Length: 321 pages
Setting: a generic city, present day
Interest: It was chosen for book club. Even though I wouldn’t be able to make the meeting to talk about the book, I decided to read the book.
Summary: It’s Jack’s fifth birthday and he’s excited to be getting older. He still enjoys doing all the activities with his mother that fill up the day, like Trampoline on Bed, Track on Floor, and playing with Snake (made out of old eggshells). He has to go in Wardrobe every night before 9pm in case Old Nick comes to visit his mother, though. As Jack is getting older, he’s also becoming more aware of the situation he and his mother are in, and comes to the attention of Old Nick, even though his mother tries to hide him. Ma decides its time to get out of Room. First, she has to convince Jack that anything even exists in Outside. Then she has to come up with a plan to get past Old Nick. She decides to fake Jack’s death, roll him up in Rug, have him escape from the back of Old Nick’s truck, and run for help. The plan actually works, and they get free. Now, Jack has to adjust to life in the world Outside, including weather, other people, germs, bugs and many things that aren’t theirs.
Final thoughts: When I started the book, reading it felt like watching a giant car accident – I just couldn’t stop, even though I wasn’t really enjoying myself. It did get more enjoyable, and I just wanted to find out what happened next throughout the story.
Because the story is told from Jack’s point of view, you see a very simplified, happy world. It doesn’t take long for the reader to realize Jack is happy only because his mother works so hard to keep him occupied and happy. She is nowhere near happy with the situation. I found it entirely plausible that a child could grow up in the situation and, if that’s all they know, not realize how odd it is. Of course, Jack is getting older and it is becoming harder to live such a proscribed life.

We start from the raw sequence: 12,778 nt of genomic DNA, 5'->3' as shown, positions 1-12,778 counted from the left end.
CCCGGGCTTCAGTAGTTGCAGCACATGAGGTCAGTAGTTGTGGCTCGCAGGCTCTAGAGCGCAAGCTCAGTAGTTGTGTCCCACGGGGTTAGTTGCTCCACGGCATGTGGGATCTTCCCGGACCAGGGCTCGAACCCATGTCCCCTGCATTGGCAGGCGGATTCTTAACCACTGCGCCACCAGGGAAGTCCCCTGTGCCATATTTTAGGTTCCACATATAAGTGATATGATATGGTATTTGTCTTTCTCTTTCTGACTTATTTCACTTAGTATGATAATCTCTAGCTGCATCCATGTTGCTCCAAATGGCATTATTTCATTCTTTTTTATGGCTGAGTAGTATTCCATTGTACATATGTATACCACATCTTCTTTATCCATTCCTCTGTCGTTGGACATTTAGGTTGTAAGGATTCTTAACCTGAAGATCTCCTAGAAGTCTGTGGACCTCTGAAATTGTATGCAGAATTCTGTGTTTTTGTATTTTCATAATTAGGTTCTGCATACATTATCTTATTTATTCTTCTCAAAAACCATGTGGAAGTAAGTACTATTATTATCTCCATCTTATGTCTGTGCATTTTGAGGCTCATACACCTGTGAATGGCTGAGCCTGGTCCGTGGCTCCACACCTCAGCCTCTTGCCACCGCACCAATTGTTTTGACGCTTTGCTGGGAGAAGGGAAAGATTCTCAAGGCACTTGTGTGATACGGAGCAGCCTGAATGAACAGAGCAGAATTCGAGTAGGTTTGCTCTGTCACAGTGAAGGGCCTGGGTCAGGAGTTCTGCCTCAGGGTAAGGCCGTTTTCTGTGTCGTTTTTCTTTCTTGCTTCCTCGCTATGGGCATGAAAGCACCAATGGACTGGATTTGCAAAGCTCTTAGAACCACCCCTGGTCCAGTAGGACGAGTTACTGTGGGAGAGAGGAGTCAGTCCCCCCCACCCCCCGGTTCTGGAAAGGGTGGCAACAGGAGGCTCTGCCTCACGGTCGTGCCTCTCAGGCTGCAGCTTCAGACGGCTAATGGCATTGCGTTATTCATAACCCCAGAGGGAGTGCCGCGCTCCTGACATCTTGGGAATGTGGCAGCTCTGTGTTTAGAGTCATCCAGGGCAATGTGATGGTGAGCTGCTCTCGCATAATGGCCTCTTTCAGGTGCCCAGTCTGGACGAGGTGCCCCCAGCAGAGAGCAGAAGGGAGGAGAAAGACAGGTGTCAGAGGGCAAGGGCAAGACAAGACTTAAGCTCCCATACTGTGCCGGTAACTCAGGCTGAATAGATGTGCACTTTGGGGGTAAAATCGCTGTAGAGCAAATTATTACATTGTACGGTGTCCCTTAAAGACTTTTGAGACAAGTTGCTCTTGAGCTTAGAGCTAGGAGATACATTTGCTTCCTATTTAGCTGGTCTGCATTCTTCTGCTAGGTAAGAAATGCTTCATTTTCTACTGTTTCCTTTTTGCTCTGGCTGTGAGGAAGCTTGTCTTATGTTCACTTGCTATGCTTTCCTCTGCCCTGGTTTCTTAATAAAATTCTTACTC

Unfortunately, Jack doesn’t have very long to get his head around the idea of Outside being real before he has to go there. He nearly botches the escape because he can’t bring himself to talk to a stranger. He’s never seen anyone but his mother and just glimpses of Old Nick (his nickname for their captor). I also found it interesting that everything in Room was given a proper noun without an article to define it. They didn’t have “a bed.” They had Bed. There was only the one, so why do I need to put “a” or “the” in front of these objects when there is only one. Beyond the professionals at the hospital they end up in, people have a hard time dealing with Jack. They just can’t fathom the concept that he’s NEVER been outside, NEVER seen most items in the natural world, NEVER talked to other people. Jack’s aunt and uncle take him into a mall, which must have been the most overwhelming thing in the world to Jack!
Overall, this book makes a great book club book because there’s so many aspects of the story to discuss.
Title comes from: Room was where Jack spent the first five years of his life.
Reading challenges fulfilled: #64 in my Maybe 100 This Year Challenge
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